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Fernando Gabriel

Frugivorous or Vegan

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Vegan would definitely be better, but in your case, I suggest lacto-ovo vegetarian or even pescetarian, since you need to increase your BMI and animal proteins are more efficient for that purpose.

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1 hour ago, mccoy said:

Vegan would definitely be better, but in your case, I suggest lacto-ovo vegetarian or even pescetarian, since you need to increase your BMI and animal proteins are more efficient for that purpose.

And how often should I eat meat to replace heme iron if I am vegan because I have not found a reliable site to replace heme iron?

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I am going to paste a relevant excerpt from Chris Masterjhon's 'testing nutritional status', which is a pretty good practical guide and excellent bang for the buck, which I recommend to all health fanatics. Please read carefully the bolded sentence, you should always ask your doctor.

 

 
 
 
 
 
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Quote

Correcting an Iron Deficiency: Correcting an iron deficiency with food is best achieved by
temporarily reducing plant foods across the board and using iron-rich foods such as clams, liver,
and red meat multiple times a day. For vegetarians, sprouted legumes, greens, seaweed, and
Copyright © Chris Masterjohn, 2019. This is an educational resource and is not to be construed in any way as medical or nutritional advice or training. Always ask your doctor
about taking any health-related measures and never ignore professional medical advice on the basis of anything contained herein.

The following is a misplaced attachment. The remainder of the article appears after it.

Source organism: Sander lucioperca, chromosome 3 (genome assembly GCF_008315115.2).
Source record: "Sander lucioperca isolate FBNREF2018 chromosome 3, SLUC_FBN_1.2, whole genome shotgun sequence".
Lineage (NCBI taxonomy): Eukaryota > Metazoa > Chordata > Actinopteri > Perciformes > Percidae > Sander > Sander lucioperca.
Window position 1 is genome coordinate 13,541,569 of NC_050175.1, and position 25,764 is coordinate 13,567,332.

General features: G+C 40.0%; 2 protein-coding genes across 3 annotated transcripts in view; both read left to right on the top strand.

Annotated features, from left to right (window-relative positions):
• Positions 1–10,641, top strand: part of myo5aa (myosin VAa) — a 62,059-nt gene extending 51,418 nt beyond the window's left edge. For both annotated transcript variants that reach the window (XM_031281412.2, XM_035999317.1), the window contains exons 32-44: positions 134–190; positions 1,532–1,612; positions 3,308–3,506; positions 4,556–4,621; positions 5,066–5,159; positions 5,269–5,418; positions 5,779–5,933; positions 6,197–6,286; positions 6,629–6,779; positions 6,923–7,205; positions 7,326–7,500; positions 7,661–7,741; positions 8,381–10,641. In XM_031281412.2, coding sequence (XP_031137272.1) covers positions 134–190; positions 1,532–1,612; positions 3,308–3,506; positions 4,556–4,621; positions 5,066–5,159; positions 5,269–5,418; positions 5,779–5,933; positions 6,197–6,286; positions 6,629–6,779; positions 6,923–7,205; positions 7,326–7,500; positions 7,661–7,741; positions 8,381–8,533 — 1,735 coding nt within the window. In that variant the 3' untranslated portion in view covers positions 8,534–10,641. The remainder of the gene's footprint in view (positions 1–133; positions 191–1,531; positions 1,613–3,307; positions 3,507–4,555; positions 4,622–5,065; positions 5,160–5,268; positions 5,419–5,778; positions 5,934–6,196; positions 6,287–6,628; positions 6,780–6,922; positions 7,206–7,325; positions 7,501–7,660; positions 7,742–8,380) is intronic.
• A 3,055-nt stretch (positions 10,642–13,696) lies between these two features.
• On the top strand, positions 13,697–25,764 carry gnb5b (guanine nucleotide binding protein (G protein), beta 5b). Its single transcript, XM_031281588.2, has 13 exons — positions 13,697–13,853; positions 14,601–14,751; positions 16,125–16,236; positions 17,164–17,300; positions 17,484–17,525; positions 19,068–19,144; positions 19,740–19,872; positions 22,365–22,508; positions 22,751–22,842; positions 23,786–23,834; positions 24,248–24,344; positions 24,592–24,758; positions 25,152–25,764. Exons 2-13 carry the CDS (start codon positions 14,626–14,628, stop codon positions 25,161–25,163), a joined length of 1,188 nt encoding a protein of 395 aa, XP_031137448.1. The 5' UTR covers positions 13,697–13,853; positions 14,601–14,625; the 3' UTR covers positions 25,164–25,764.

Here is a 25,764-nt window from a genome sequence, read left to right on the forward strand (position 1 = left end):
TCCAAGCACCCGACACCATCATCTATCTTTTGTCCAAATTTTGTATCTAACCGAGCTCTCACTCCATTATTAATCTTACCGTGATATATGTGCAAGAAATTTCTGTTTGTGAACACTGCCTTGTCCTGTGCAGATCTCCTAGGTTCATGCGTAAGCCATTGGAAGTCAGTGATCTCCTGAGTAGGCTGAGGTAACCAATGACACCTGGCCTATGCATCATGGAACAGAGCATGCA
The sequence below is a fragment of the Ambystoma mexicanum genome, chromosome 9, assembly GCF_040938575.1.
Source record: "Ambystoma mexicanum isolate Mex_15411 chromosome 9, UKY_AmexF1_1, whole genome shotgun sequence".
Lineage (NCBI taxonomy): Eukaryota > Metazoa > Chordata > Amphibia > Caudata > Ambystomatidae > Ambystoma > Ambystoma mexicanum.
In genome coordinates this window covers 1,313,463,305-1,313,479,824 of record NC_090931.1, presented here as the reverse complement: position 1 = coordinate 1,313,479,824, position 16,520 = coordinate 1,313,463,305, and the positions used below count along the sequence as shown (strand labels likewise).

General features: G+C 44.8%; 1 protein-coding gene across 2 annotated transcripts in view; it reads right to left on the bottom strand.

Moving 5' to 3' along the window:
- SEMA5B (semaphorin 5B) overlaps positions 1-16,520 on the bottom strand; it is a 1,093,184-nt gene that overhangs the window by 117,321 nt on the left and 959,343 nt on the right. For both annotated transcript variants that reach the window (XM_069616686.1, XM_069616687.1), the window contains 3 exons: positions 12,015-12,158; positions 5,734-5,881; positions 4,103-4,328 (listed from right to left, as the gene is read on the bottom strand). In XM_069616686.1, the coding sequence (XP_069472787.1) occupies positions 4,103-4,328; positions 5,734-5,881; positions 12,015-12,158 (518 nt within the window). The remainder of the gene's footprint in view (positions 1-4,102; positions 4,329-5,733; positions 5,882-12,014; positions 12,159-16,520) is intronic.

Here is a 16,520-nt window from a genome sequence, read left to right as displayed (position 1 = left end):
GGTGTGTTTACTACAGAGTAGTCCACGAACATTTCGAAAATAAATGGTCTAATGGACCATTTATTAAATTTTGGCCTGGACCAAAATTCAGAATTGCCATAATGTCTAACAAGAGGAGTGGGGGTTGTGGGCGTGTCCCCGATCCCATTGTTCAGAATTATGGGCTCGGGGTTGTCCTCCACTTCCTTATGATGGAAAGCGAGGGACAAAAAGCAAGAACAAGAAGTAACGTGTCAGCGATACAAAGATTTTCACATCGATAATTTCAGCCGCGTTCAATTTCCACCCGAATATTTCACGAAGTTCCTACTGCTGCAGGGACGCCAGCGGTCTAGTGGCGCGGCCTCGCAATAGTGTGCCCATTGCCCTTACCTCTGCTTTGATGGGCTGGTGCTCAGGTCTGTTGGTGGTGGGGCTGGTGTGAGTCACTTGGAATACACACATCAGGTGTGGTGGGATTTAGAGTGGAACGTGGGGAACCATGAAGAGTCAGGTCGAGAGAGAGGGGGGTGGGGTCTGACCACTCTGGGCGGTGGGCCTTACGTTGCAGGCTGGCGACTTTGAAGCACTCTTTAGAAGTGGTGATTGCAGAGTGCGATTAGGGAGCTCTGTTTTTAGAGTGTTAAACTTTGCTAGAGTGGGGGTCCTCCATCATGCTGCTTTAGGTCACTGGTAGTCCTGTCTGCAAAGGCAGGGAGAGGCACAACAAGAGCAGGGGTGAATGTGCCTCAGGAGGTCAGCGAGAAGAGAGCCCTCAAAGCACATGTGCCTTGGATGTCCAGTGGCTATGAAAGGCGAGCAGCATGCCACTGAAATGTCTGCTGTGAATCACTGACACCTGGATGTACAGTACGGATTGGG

potatoes are the best food sources, and the iron will be best absorbed if accompanied by
500-1000 mg of vitamin C per meal. Individuals who are not vegetarian for ethical reasons
should take the first approach over the second because it will be much more effective.
Supplements that promote detoxification, such as sulforaphane or milk thistle, should be
avoided until the deficiency is corrected.
Iron supplements may often be needed. Ferrous sulfate is the most common, but it contributes
to oxidative stress and bacterial dysbiosis in the intestines and causes constipation and other
undesirable side effects. The supplements I recommend to avoid the risk of these side effects
are Iron Smart liposomal iron and Proferrin ES heme iron . A meal of clams can provide 10-20
milligrams of iron per meal. This alone meets the RDA for everyone except pregnant women,
who require 27 milligrams per day. I recommend using the above iron supplements at one dose
three times per day with a meal.They provide 10-15 milligrams per dose, which is 30-45
milligrams per day. This is similar to what you can get from eating clams twice a day and is
within the tolerable upper intake level set by the Institute of Medicine on the basis of the
gastrointestinal side effects of ferrous sulfate. I would maintain this high dose and retest monthly
until the markers are in range. These can be dropped to once per day as a maintenance dose
thereafter, except for pregnant women the appropriate maintenance dose is twice a day. Iron
supplements should not be given to infants under the age of six months. Iron deficiency that
does not improve with iron supplementation may reflect a need to address copper or riboflavin
deficiencies.

 

Edited by mccoy

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19 hours ago, mccoy said:

I am going to paste a relevant excerpt from Chris Masterjhon's 'testing nutritional status', which is a pretty good practical guide and excellent bang for the buck, which I recommend to all health fanatics. Please read carefully the bolded sentence, you should always ask your doctor.

 

 

what other supplements do I need in the vegan diet because I don't want my IQ to go down.

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